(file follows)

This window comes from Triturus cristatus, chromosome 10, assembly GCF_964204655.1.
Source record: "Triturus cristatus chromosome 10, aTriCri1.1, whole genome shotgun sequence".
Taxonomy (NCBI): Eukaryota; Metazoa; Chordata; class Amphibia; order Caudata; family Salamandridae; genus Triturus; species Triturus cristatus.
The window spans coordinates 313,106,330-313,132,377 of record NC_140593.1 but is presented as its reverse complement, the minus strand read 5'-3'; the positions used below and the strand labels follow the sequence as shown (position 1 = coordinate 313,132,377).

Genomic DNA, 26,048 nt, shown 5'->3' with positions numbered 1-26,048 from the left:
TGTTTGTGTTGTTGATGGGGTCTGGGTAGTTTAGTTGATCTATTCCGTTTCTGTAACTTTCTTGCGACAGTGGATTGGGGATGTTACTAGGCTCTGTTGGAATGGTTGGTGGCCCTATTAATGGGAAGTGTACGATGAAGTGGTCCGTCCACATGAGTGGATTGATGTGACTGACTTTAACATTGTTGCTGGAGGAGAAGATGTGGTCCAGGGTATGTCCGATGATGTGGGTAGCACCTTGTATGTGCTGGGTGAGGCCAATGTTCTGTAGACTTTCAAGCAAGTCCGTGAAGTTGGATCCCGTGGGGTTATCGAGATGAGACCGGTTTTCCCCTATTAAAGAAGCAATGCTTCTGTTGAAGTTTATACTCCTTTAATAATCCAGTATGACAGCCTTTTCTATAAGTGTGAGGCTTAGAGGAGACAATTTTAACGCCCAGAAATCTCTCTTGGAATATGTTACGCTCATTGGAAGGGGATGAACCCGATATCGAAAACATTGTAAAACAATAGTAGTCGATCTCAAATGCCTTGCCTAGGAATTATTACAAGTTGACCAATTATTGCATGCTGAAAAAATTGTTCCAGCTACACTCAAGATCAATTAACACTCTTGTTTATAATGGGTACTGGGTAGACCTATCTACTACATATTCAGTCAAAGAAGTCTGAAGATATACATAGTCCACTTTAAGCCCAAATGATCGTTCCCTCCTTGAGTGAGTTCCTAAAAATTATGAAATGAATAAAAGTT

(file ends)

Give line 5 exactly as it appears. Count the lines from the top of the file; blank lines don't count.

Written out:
Genomic DNA, 26,048 nt, shown 5'->3' with positions numbered 1-26,048 from the left: